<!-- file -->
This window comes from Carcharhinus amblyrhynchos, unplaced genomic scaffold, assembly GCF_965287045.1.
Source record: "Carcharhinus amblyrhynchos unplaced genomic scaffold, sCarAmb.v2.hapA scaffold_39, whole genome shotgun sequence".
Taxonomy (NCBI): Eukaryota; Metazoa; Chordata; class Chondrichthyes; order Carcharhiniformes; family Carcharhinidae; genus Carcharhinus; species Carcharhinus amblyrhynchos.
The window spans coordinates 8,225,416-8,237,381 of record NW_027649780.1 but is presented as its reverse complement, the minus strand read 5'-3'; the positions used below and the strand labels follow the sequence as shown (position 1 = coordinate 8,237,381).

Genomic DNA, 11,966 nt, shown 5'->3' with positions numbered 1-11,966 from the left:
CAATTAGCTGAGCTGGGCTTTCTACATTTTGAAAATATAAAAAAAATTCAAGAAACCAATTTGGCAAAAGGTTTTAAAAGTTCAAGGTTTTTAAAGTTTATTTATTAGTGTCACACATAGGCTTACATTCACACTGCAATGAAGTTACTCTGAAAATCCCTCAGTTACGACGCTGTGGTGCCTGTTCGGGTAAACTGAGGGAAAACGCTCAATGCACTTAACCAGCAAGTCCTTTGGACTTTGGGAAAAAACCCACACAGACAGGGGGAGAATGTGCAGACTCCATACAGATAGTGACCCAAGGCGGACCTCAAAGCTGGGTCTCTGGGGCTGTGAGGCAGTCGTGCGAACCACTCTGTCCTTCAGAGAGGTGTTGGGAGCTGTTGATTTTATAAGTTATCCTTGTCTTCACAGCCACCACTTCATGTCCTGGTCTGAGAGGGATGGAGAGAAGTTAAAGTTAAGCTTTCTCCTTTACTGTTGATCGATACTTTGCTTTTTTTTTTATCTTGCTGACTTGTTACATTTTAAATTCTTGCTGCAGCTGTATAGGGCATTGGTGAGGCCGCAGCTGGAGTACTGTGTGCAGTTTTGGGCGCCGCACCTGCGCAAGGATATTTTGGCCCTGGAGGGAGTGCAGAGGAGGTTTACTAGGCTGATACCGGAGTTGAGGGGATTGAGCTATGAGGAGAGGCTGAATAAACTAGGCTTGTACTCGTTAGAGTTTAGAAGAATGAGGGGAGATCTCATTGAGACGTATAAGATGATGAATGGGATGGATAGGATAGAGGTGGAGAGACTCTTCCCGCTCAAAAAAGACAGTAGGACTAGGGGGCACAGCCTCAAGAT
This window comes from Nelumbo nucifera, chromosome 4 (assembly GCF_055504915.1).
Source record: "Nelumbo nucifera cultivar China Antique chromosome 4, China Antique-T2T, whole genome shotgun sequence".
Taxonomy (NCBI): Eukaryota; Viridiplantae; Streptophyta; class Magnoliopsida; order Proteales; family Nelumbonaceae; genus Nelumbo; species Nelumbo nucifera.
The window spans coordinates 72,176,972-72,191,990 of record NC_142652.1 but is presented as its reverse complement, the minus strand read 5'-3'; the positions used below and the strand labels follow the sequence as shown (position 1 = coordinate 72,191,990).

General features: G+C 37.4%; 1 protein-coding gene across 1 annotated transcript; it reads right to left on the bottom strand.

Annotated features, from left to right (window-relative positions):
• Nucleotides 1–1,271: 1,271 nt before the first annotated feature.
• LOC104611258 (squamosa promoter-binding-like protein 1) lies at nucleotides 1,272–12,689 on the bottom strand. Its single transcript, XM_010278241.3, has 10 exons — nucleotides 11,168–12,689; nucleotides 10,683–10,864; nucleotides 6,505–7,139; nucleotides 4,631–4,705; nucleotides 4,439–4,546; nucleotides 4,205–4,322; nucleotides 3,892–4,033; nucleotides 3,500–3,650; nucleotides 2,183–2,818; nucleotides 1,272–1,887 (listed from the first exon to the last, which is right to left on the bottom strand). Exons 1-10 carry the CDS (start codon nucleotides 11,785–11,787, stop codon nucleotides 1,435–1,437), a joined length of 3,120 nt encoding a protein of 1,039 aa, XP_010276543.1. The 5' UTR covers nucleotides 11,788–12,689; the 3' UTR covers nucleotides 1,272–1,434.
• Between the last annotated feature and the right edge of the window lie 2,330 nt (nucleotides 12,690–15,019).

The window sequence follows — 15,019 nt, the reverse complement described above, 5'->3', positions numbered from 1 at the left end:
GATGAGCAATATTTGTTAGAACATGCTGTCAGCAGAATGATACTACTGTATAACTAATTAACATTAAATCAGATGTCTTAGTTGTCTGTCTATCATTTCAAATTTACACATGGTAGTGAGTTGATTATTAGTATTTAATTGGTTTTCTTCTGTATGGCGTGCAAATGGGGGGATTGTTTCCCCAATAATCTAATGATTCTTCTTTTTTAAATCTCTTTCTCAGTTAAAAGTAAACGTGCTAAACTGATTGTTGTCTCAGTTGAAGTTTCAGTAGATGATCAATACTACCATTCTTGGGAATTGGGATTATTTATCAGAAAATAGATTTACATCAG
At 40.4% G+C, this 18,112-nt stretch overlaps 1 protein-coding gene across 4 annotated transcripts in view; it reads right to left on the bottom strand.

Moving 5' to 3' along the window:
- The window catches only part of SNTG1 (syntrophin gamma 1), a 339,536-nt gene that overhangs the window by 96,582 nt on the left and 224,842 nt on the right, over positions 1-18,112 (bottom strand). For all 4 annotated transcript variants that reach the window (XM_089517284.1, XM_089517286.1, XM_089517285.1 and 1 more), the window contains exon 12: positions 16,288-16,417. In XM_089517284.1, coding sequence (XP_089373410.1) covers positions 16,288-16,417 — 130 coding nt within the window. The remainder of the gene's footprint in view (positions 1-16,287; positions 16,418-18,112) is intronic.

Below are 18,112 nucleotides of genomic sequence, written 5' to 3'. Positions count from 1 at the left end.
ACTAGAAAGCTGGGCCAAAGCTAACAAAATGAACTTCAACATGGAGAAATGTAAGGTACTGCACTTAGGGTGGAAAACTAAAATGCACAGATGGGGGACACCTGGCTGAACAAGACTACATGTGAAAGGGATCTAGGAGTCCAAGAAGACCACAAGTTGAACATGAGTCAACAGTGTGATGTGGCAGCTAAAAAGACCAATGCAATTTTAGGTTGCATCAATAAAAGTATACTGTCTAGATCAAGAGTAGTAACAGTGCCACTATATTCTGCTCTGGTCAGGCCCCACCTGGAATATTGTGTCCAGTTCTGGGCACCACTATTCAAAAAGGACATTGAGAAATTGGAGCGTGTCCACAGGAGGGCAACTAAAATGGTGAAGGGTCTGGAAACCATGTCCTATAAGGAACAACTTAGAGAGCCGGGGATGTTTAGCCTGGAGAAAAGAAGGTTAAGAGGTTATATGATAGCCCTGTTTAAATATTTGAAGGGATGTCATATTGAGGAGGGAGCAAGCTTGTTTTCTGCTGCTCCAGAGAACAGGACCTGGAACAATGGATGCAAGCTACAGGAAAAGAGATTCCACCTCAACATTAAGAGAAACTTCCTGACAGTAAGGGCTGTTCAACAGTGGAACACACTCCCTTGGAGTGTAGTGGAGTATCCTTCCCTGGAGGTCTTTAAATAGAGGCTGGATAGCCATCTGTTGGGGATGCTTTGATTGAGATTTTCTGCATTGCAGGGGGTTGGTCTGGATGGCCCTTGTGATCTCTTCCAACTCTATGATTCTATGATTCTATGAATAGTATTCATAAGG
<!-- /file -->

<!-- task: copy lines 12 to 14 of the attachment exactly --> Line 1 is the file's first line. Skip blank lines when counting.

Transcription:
Annotated features, from left to right (window-relative positions):
• Nucleotides 1–1,271: 1,271 nt before the first annotated feature.
• LOC104611258 (squamosa promoter-binding-like protein 1) lies at nucleotides 1,272–12,689 on the bottom strand. Its single transcript, XM_010278241.3, has 10 exons — nucleotides 11,168–12,689; nucleotides 10,683–10,864; nucleotides 6,505–7,139; nucleotides 4,631–4,705; nucleotides 4,439–4,546; nucleotides 4,205–4,322; nucleotides 3,892–4,033; nucleotides 3,500–3,650; nucleotides 2,183–2,818; nucleotides 1,272–1,887 (listed from the first exon to the last, which is right to left on the bottom strand). Exons 1-10 carry the CDS (start codon nucleotides 11,785–11,787, stop codon nucleotides 1,435–1,437), a joined length of 3,120 nt encoding a protein of 1,039 aa, XP_010276543.1. The 5' UTR covers nucleotides 11,788–12,689; the 3' UTR covers nucleotides 1,272–1,434.